He pointed to signs in the run-up to the PCA ruling that showed both sides were "taking pains" to ensure that the risk of accidents happening that may lead to confrontation is minimised. For example, he said, the US Pacific Commander, Admiral Harry Harris, said at the Shangri-La Dialogue security forum last month that the Chinese military was behaving in a more positive way and that unsafe incidents involving its fighter pilots were rare.
The Chinese have also made conciliatory remarks towards the US, including by veteran diplomat Dai Bingguo, who in Washington last Tuesday said China had "no intention or capability to engage in 'strategic rivalry' with anyone".
Mr Kausikan said that Mr Dai's visit, during which he met US National Security Adviser Susan Rice, and Mr Kerry's call to Mr Wang on Wednesday, showed the two sides were "making sure that accidents don't happen because of miscommunication" after the PCA ruling.
Still, says Prof White, any resolution of the maritime disputes in the South China Sea, or even reduction of tensions there, "is very unlikely as long as the whole issue remains embroiled in the deeper rivalry between Washington and Beijing over who will be the primary power in Asia over the coming decades".
Manila will not flaunt results if it wins
With a new, Beijing- friendly president, the Philippines has promised not to "flaunt" what is widely expected to be a favourable ruling from an international tribunal on a case it filed challenging China's expansive claims in the South China Sea.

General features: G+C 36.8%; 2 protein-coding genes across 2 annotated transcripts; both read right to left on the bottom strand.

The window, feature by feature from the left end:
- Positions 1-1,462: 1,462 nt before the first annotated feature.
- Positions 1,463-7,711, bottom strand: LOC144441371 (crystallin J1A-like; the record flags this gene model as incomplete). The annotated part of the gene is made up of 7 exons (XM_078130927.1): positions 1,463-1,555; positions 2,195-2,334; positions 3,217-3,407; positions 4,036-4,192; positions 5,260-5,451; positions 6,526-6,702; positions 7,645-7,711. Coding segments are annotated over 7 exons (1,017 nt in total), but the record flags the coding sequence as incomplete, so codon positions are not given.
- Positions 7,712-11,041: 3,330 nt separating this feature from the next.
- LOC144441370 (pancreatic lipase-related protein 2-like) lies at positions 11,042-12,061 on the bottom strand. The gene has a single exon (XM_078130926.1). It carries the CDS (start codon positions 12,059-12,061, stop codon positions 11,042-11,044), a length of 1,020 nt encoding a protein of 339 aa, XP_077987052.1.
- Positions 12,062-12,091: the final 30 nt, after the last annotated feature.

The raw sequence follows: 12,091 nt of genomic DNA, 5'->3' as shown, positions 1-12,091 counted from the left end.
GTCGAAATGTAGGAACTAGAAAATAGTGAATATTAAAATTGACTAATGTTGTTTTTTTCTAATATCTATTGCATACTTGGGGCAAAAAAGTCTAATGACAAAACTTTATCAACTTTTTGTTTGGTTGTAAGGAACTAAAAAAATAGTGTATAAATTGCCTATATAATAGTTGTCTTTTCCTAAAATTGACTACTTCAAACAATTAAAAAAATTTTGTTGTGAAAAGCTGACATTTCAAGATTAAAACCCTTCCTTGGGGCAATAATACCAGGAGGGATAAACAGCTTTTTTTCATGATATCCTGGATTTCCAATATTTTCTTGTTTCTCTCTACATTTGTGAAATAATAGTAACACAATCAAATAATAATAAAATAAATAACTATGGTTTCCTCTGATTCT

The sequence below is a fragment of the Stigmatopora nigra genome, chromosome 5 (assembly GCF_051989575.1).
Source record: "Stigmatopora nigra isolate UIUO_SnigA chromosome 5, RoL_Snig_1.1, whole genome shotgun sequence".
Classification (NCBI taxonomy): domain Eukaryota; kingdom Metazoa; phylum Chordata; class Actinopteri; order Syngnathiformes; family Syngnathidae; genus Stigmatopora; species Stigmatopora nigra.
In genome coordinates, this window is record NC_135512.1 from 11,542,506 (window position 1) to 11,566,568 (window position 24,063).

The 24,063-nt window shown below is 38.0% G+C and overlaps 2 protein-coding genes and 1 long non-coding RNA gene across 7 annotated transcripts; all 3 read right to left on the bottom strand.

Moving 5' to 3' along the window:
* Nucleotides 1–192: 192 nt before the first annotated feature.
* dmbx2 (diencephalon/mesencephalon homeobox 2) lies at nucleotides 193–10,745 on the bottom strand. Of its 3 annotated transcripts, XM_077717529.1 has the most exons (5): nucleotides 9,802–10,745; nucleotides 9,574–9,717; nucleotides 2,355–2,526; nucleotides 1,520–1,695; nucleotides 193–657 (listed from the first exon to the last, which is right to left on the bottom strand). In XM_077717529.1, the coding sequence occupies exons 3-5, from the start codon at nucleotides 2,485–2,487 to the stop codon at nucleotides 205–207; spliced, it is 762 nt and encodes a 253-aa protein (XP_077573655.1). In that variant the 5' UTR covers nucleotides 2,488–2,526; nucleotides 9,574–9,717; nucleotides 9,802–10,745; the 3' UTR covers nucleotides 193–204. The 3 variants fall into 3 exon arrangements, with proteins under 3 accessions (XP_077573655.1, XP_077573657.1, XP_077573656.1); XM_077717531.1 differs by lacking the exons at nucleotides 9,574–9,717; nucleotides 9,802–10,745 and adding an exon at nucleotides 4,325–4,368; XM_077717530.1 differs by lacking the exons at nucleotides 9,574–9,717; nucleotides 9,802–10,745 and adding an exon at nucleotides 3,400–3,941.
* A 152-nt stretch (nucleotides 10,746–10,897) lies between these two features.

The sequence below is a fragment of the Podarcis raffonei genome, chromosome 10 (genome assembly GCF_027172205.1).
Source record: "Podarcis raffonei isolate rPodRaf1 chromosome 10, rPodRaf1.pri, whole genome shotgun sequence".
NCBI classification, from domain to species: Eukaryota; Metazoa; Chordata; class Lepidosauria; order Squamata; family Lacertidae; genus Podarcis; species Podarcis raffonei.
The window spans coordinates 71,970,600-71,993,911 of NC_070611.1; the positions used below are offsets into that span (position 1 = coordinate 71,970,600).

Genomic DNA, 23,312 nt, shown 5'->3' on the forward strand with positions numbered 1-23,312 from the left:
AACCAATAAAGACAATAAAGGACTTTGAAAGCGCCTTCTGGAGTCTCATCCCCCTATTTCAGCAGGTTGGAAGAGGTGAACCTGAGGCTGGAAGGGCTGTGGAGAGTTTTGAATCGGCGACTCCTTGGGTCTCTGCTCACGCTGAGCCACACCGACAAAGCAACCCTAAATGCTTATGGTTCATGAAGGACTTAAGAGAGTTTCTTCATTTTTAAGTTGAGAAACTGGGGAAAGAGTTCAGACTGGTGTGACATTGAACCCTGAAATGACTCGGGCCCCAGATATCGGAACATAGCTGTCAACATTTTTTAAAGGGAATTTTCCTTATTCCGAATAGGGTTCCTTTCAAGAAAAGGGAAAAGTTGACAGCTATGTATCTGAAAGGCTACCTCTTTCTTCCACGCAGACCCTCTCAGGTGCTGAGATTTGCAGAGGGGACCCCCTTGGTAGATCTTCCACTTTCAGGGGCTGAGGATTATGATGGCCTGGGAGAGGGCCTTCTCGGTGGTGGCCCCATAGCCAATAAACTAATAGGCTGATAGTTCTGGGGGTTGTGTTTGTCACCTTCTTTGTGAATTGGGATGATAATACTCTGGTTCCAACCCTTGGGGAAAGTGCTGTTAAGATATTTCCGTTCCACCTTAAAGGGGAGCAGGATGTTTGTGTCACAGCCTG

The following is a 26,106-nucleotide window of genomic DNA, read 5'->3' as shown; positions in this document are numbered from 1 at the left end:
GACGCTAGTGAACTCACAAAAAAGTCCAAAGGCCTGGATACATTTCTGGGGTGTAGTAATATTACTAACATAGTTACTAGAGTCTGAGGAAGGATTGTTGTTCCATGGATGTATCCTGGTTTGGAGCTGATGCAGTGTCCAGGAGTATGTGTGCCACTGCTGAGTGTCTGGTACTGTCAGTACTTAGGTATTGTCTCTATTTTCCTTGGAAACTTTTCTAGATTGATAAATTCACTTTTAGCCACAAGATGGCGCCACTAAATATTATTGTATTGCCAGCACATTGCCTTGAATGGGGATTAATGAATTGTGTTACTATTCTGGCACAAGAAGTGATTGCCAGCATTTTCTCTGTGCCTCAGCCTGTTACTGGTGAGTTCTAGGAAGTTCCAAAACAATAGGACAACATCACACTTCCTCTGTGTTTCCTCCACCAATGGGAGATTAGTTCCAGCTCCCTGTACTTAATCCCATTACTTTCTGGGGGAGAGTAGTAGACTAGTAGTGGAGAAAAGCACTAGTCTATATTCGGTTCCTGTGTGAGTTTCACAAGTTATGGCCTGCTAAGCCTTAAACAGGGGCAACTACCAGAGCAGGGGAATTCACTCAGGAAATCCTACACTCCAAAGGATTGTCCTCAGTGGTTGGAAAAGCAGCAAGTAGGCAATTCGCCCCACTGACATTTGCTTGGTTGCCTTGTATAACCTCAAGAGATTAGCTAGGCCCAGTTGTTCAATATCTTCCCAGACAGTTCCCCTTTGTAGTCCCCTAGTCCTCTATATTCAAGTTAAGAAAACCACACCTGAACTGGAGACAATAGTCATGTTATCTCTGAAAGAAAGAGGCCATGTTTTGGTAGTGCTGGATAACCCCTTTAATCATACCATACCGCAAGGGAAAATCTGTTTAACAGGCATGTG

Foreign Minister Perfecto Yasay said last week that Manila would not issue a "provocative" statement if the Permanent Court of Arbitration hands down a verdict in favour of it. Manila would also want to talk to Beijing "as soon as possible" after the verdict is announced, he said.
Eschewing the confrontational tone taken by his predecessor, President Rodrigo Duterte had said he was willing to set aside the court's ruling if it would get in the way of talks that could see the Philippines and China jointly tapping resources in the contested waters.
Beijing sees plot to contain rise
China believes the arbitration tribunal has no jurisdiction over the case and thus the ruling has no legal binding effect on its South China Sea territorial claims.
The reasons: China had exempted itself from arbitration on matters involving national sovereignty and China and the Philippines had earlier agreed to use direct negotiations, not third-party mechanisms, to resolve their sea disputes.